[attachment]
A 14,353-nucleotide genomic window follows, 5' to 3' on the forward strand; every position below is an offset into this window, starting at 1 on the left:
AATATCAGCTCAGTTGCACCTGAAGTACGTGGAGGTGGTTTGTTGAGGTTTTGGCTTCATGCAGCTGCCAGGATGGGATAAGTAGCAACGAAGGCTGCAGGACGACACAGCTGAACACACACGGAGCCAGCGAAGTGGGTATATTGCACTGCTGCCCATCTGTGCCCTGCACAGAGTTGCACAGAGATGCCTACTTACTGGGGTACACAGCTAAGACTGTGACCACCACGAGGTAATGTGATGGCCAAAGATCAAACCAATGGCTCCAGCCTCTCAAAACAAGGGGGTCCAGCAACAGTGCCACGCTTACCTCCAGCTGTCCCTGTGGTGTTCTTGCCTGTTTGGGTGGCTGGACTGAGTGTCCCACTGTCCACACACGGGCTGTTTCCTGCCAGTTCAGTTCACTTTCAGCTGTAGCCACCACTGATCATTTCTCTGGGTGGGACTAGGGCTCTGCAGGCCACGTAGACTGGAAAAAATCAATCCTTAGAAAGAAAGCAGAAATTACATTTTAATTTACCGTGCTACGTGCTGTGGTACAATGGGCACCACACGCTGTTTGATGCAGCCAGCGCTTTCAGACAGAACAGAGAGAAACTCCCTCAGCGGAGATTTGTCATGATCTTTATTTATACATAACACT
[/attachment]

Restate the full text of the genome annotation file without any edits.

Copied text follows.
A 14,353-nucleotide genomic window follows, 5' to 3' on the forward strand; every position below is an offset into this window, starting at 1 on the left:
AATATCAGCTCAGTTGCACCTGAAGTACGTGGAGGTGGTTTGTTGAGGTTTTGGCTTCATGCAGCTGCCAGGATGGGATAAGTAGCAACGAAGGCTGCAGGACGACACAGCTGAACACACACGGAGCCAGCGAAGTGGGTATATTGCACTGCTGCCCATCTGTGCCCTGCACAGAGTTGCACAGAGATGCCTACTTACTGGGGTACACAGCTAAGACTGTGACCACCACGAGGTAATGTGATGGCCAAAGATCAAACCAATGGCTCCAGCCTCTCAAAACAAGGGGGTCCAGCAACAGTGCCACGCTTACCTCCAGCTGTCCCTGTGGTGTTCTTGCCTGTTTGGGTGGCTGGACTGAGTGTCCCACTGTCCACACACGGGCTGTTTCCTGCCAGTTCAGTTCACTTTCAGCTGTAGCCACCACTGATCATTTCTCTGGGTGGGACTAGGGCTCTGCAGGCCACGTAGACTGGAAAAAATCAATCCTTAGAAAGAAAGCAGAAATTACATTTTAATTTACCGTGCTACGTGCTGTGGTACAATGGGCACCACACGCTGTTTGATGCAGCCAGCGCTTTCAGACAGAACAGAGAGAAACTCCCTCAGCGGAGATTTGTCATGATCTTTATTTATACATAACACT